Project description:<h4>Background</h4>Failure to promote early detection and better management of hypertension will contribute to the increasing burden of cardiovascular diseases. This study aims to assess the gender differences in the prevalence, awareness, treatment and control of hypertension, together with its associated factors, in China and Sweden.<h4>Methods</h4>We used data from two cross-sectional studies: the Västerbotten Intervention Program in northern Sweden (n =?25,511) and the Shanghai survey in eastern China (n?=?25,356). We employed multivariable logistic regression to examine the socio-demographics, lifestyle behaviours, and biological factors associated with the prevalence, awareness, treatment and control of hypertension.<h4>Results</h4>Men had a higher prevalence of hypertension (43% in Sweden, 39% in China) than their female counterparts (29 and 36%, respectively). In Sweden, men were less aware of, less treated for, and had less control over their hypertension than women. Chinese men were more aware of, had similar levels of treatment for, and had less control over their hypertension compared to women. Awareness and control of hypertension was lower in China compared to Sweden. Only 33 and 38% of hypertensive Chinese men and women who were treated reached the treatment goals, compared with a respective 48 and 59% in Sweden. Old age, impaired glucose tolerance or diabetes, a family history of hypertension or cardiovascular diseases, low physical activity and overweight or obesity were found to increase the odds of hypertension and its diagnosis.<h4>Conclusions</h4>This study shows the age and gender differences in the prevalence, awareness, treatment and control of hypertension among adults in China and Sweden. Multisectoral intervention should be developed to address the increasing burden of sedentary lifestyle, overweight and obesity and diabetes, all of which are linked to the prevention and control of hypertension. Development and implementation of the gender- and context-specific intervention for the prevention and control of hypertension facilitates understanding with regard to the implementation barriers and facilitators.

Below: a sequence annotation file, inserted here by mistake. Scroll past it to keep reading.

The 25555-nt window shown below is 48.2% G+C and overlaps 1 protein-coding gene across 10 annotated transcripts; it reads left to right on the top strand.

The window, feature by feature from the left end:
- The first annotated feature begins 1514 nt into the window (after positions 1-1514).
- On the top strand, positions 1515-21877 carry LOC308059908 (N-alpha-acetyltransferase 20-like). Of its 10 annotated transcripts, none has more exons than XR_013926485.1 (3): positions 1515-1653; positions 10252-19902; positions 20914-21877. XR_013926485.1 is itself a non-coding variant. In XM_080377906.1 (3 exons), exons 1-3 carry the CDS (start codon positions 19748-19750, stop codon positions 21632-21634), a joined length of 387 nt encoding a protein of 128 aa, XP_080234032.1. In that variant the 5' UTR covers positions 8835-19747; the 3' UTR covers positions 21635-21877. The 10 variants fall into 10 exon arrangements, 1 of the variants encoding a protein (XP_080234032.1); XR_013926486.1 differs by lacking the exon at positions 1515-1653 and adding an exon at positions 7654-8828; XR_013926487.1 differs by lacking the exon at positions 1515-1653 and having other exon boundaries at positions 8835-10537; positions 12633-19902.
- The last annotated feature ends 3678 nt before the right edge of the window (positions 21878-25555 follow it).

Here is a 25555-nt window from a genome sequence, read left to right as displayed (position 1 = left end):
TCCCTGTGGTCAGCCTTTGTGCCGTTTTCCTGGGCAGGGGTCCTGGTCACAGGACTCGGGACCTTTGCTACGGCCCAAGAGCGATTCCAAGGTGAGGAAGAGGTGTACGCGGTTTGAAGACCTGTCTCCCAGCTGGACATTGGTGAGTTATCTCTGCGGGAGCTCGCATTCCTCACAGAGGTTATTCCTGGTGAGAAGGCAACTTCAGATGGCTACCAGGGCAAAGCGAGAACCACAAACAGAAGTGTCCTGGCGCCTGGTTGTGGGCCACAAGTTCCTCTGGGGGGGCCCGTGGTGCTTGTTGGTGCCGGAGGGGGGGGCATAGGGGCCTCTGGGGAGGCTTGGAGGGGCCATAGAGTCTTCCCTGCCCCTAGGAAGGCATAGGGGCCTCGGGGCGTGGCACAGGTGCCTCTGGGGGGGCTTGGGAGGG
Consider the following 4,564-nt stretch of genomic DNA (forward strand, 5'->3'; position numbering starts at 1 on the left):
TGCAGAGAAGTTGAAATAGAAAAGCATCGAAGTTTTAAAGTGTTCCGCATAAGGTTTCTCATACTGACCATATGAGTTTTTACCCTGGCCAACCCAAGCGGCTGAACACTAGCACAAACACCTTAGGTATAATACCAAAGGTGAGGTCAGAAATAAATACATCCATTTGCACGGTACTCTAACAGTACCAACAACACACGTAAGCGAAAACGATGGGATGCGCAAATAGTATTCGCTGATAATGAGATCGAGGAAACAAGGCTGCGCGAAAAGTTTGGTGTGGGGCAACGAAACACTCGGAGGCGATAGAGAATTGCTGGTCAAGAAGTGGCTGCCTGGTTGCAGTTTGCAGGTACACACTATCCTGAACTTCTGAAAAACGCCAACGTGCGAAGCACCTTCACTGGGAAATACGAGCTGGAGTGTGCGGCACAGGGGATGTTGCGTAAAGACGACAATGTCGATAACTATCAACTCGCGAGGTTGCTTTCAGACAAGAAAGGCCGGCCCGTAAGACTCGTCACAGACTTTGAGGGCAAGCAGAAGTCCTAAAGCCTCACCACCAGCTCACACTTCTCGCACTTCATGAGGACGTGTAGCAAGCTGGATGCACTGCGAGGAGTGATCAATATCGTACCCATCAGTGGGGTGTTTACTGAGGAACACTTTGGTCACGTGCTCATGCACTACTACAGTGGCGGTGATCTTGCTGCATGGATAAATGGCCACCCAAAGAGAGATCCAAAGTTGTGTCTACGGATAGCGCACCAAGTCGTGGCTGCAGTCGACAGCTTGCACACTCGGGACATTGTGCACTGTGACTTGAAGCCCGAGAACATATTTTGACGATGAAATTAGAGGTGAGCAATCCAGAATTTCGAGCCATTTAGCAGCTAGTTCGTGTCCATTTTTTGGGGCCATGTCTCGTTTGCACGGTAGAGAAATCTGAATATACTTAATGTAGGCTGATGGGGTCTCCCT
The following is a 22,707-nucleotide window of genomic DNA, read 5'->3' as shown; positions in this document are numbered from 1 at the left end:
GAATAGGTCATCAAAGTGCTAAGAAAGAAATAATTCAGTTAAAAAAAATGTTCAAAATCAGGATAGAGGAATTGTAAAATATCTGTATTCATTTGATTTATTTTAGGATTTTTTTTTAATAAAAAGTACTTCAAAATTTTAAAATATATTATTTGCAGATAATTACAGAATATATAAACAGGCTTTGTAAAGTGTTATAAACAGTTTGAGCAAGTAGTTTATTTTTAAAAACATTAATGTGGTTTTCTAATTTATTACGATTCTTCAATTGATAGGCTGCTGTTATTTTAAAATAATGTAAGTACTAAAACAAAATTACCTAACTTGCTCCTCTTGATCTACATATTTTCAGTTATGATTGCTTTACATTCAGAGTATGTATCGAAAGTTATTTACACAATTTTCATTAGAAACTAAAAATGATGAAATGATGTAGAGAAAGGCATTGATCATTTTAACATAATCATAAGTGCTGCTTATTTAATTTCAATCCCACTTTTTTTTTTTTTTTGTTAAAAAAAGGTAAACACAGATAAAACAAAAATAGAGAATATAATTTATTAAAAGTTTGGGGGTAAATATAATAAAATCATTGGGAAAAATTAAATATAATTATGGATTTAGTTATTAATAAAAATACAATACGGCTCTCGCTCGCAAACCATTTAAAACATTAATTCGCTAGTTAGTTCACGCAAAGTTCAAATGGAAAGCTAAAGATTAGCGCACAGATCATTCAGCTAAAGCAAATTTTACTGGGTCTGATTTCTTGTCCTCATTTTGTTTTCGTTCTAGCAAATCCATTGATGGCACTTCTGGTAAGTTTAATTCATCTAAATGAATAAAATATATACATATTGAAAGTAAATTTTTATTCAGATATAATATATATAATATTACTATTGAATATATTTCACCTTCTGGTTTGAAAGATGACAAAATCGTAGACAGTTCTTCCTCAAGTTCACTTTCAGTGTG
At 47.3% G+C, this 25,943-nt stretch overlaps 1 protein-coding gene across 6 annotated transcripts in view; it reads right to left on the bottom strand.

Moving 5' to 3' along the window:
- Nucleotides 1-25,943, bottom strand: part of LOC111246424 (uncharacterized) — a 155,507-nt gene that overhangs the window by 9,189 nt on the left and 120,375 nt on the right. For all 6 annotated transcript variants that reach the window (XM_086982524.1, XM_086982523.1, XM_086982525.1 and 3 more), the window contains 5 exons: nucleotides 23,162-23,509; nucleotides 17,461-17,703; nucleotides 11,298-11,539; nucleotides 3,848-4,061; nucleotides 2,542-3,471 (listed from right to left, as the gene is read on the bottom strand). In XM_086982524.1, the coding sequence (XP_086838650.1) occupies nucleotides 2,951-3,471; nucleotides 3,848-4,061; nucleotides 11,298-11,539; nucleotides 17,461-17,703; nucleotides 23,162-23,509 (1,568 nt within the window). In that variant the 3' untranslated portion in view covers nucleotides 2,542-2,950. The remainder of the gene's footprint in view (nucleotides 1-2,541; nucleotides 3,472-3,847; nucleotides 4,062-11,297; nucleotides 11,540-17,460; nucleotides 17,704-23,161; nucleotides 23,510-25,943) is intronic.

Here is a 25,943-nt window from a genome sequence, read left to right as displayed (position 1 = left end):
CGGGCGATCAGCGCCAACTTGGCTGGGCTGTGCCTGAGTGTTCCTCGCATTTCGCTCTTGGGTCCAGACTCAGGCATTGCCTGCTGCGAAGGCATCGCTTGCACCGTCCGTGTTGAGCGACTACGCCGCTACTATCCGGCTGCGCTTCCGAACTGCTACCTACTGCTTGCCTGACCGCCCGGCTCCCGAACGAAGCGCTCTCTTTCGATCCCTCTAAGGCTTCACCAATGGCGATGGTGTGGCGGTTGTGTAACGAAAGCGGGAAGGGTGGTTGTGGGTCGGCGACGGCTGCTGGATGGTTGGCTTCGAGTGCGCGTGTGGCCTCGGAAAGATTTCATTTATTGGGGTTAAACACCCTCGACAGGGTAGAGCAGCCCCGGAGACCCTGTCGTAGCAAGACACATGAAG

Project description:In recent years, with rapid industrialization and massive energy consumption, ground-level ozone ( O 3 ) has become one of the most severe air pollutants. In this paper, we propose a functional spatio-temporal statistical model to analyze air quality data. Firstly, since the pollutant data from the monitoring network usually have a strong spatial and temporal correlation, the spatio-temporal statistical model is a reasonable method to reveal spatial correlation structure and temporal dynamic mechanism in data. Secondly, effects from the covariates are introduced to explore the formation mechanism of ozone pollution. Thirdly, considering the obvious diurnal pattern of ozone data, we explore the diurnal cycle of O 3 pollution using the functional data analysis approach. The spatio-temporal model shows great applicational potential by comparison with other models. With application to O 3 pollution data of 36 stations in Beijing, China, we give explanations of the covariate effects on ozone pollution, such as other pollutants and meteorological variables, and meanwhile we discuss the diurnal cycle of ozone pollution.
Project description:Unintentional non-fire related (UNFR) carbon monoxide (CO) poisoning is a preventable cause of morbidity and mortality. Epidemiological data on UNFR CO poisoning can help monitor changes in the magnitude of this burden, particularly through comparisons of multiple countries, and to identify vulnerable sub-groups of the population which may be more at risk. Here, we collected data on age- and sex- specific number of hospital admissions with a primary diagnosis of UNFR CO poisoning in England (2002-2016), aggregated to small areas, alongside area-level characteristics (i.e. deprivation, rurality and ethnicity). We analysed temporal trends using piecewise log-linear models and compared them to analogous data obtained for Canada, France, Spain and the US. We estimated age-standardized rates per 100,000 inhabitants by area-level characteristics using the WHO standard population (2000-2025). We then fitted the Besag York Mollie (BYM) model, a Bayesian hierarchical spatial model, to assess the independent effect of each area-level characteristic on the standardized risk of hospitalization. Temporal trends showed significant decreases after 2010. Decreasing trends were also observed across all countries studied, yet France had a 5-fold higher risk. Based on 3399 UNFR CO poisoning hospitalizations, we found an increased risk in areas classified as rural (0.69, 95% CrI: 0.67; 0.80), highly deprived (1.77, 95% CrI: 1.66; 2.10) or with the largest proportion of Asian (1.15, 95% CrI: 1.03; 1.49) or Black population (1.35, 95% CrI: 1.20; 1.80). Our multivariate approach provides strong evidence for the identification of vulnerable populations which can inform prevention policies and targeted interventions.
Project description:Long noncoding RNA profile in the plasma of human with hypertension and healthy controls from North China. Overall design: In the study presented here, we identified the genome-wide expression level of lncRNAs for hypertension healthy control samples from North China. Each sample (total RNA) was pooled from the total RNA of three age and gender matched subjects (hypertension patients or healthy controls).